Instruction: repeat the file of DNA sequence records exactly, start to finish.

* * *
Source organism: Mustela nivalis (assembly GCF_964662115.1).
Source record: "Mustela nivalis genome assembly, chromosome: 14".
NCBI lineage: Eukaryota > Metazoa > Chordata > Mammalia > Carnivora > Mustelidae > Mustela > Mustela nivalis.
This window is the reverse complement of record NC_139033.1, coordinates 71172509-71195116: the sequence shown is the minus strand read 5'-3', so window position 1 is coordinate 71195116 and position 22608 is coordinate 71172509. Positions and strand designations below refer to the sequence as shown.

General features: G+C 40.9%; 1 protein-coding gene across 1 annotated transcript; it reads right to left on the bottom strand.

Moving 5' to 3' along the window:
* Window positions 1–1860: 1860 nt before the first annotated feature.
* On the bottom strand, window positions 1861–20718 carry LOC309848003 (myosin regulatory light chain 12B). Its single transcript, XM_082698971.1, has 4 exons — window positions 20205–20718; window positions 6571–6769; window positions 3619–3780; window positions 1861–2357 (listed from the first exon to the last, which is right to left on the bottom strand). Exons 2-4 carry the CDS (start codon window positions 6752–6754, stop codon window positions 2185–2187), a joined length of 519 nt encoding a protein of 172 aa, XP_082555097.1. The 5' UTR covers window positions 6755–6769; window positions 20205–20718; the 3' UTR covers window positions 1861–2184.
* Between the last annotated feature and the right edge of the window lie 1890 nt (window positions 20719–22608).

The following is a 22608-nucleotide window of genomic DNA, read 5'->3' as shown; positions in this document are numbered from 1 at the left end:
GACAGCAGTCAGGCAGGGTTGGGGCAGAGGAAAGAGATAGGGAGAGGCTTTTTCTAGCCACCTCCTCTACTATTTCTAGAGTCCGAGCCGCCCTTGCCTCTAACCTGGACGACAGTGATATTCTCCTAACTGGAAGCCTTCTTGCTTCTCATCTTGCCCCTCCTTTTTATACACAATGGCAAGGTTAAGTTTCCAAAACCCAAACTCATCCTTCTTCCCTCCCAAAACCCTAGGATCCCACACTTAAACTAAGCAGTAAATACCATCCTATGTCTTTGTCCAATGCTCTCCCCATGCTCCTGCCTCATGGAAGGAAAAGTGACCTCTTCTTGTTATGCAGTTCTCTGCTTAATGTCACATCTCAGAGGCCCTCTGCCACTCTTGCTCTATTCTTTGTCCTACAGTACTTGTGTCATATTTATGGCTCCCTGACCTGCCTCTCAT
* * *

Source organism: Mustela nivalis (assembly GCF_964662115.1).
Source record: "Mustela nivalis genome assembly, chromosome: 14".
NCBI lineage: Eukaryota > Metazoa > Chordata > Mammalia > Carnivora > Mustelidae > Mustela > Mustela nivalis.
This window is the reverse complement of record NC_139033.1, coordinates 71172509-71195116: the sequence shown is the minus strand read 5'-3', so window position 1 is coordinate 71195116 and position 22608 is coordinate 71172509. Positions and strand designations below refer to the sequence as shown.

General features: G+C 40.9%; 1 protein-coding gene across 1 annotated transcript; it reads right to left on the bottom strand.

Moving 5' to 3' along the window:
* Window positions 1–1860: 1860 nt before the first annotated feature.
* On the bottom strand, window positions 1861–20718 carry LOC309848003 (myosin regulatory light chain 12B). Its single transcript, XM_082698971.1, has 4 exons — window positions 20205–20718; window positions 6571–6769; window positions 3619–3780; window positions 1861–2357 (listed from the first exon to the last, which is right to left on the bottom strand). Exons 2-4 carry the CDS (start codon window positions 6752–6754, stop codon window positions 2185–2187), a joined length of 519 nt encoding a protein of 172 aa, XP_082555097.1. The 5' UTR covers window positions 6755–6769; window positions 20205–20718; the 3' UTR covers window positions 1861–2184.
* Between the last annotated feature and the right edge of the window lie 1890 nt (window positions 20719–22608).

The following is a 22608-nucleotide window of genomic DNA, read 5'->3' as shown; positions in this document are numbered from 1 at the left end:
GACAGCAGTCAGGCAGGGTTGGGGCAGAGGAAAGAGATAGGGAGAGGCTTTTTCTAGCCACCTCCTCTACTATTTCTAGAGTCCGAGCCGCCCTTGCCTCTAACCTGGACGACAGTGATATTCTCCTAACTGGAAGCCTTCTTGCTTCTCATCTTGCCCCTCCTTTTTATACACAATGGCAAGGTTAAGTTTCCAAAACCCAAACTCATCCTTCTTCCCTCCCAAAACCCTAGGATCCCACACTTAAACTAAGCAGTAAATACCATCCTATGTCTTTGTCCAATGCTCTCCCCATGCTCCTGCCTCATGGAAGGAAAAGTGACCTCTTCTTGTTATGCAGTTCTCTGCTTAATGTCACATCTCAGAGGCCCTCTGCCACTCTTGCTCTATTCTTTGTCCTACAGTACTTGTGTCATATTTATGGCTCCCTGACCTGCCTCTCAT